A dramatic, vividly detailed reconstruction of a little-known aspect of the Vietnam War.

Pub Date: Feb. 6, 2024

ISBN: 9781250178633

Page Count: 480

Publisher: St. Martin's

Review Posted Online: Nov. 4, 2023

Kirkus Reviews Issue: Dec. 1, 2023

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THE LITTLE LIAR

A captivating allegory about evil, lies, and forgiveness.

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Truth and deception clash in this tale of the Holocaust.

Udo Graf is proud that the Wolf has assigned him the task of expelling all 50,000 Jews from Salonika, Greece. In that city, Nico Krispis is an 11-year-old Jewish boy whose blue eyes and blond hair deceive, but whose words do not. Those who know him know he has never told a lie in his life—“Never be the one to tell lies, Nico,” his grandfather teaches him. “God is always watching.” Udo and Nico meet, and Udo decides to exploit the child’s innocence. At the train station where Jews are being jammed into cattle cars bound for Auschwitz, Udo gives Nico a yellow star to wear and persuades him to whisper among the crowd, “I heard it from a German officer. They are sending us to Poland. We will have new homes. And jobs.” The lad doesn’t know any better, so he helps persuade reluctant Jews to board the train to hell. “You were a good little liar,” Udo later tells Nico, and delights in the prospect of breaking the boy’s spirit, which is more fun and a greater challenge than killing him outright. When Nico realizes the horrific nature of what he's done, his truth-telling days are over. He becomes an inveterate liar about everything. Narrating the story is the Angel of Truth, whom according to a parable God had cast out of heaven and onto earth, where Truth shattered into billions of pieces, each to lodge in a human heart. (Obviously, many hearts have been missed.) Truth skillfully weaves together the characters, including Nico; his brother, Sebastian; Sebastian’s wife, Fannie; and the “heartless deceiver” Udo. Events extend for decades beyond World War II, until everyone’s lives finally collide in dramatic fashion. As Truth readily acknowledges, his account is loaded with twists and turns, some fortuitous and others not. Will Nico Krispis ever seek redemption? And will he find it? Author Albom’s passion shows through on every page in this well-crafted novel.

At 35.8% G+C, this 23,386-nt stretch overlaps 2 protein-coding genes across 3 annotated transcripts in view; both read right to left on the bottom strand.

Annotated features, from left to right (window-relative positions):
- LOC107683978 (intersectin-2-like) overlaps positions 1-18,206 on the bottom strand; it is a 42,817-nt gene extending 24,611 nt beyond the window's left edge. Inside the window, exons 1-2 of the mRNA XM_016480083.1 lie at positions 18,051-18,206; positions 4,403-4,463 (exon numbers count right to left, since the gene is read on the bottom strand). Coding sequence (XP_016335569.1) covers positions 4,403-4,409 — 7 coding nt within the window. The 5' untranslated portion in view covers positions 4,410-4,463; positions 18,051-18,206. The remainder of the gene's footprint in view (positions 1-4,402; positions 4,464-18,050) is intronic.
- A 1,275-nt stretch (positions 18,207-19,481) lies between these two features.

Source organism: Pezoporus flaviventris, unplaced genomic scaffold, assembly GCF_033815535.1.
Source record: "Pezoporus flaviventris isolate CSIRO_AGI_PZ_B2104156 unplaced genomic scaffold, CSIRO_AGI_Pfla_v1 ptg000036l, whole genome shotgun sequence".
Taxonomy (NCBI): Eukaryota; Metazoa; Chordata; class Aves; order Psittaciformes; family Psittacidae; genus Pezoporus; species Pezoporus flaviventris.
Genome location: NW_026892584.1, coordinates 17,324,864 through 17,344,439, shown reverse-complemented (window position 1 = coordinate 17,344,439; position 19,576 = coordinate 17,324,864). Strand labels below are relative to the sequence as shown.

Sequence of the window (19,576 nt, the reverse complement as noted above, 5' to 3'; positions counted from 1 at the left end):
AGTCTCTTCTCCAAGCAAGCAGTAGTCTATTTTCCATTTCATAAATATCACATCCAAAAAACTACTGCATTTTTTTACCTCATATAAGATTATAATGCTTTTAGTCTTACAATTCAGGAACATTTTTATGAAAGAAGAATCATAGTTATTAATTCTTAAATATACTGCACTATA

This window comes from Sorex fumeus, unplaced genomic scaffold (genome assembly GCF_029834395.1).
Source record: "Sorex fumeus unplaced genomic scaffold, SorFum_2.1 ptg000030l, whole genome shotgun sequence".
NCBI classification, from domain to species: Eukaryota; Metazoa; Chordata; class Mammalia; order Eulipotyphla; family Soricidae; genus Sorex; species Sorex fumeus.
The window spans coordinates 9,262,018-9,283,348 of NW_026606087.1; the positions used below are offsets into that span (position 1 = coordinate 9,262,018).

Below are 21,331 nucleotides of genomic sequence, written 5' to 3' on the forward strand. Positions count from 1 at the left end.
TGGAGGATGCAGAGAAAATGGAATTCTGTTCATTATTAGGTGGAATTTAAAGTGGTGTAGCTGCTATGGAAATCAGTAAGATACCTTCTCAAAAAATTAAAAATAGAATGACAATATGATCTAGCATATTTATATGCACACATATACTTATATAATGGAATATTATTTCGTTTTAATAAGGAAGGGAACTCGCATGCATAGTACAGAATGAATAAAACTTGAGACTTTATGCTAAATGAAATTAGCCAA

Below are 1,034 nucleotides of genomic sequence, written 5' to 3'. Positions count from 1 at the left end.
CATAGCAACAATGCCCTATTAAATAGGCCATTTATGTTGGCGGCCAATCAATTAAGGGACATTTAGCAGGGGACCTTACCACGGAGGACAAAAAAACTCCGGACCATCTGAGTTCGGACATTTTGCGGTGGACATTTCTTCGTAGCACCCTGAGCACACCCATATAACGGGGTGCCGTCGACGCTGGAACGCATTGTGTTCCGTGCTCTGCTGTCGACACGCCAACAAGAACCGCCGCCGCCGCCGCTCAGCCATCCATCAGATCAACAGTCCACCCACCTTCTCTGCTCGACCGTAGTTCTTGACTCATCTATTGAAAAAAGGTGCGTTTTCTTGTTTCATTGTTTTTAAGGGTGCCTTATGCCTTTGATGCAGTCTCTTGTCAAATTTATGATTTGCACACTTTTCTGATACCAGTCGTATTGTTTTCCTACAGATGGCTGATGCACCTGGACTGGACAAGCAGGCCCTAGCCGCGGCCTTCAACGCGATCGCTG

A captivating allegory about evil, lies, and forgiveness.

Pub Date: Nov. 14, 2023

ISBN: 9780062406651

Page Count: 352

Publisher: Harper/HarperCollins

Review Posted Online: Sept. 21, 2023

Kirkus Reviews Issue: Oct. 15, 2023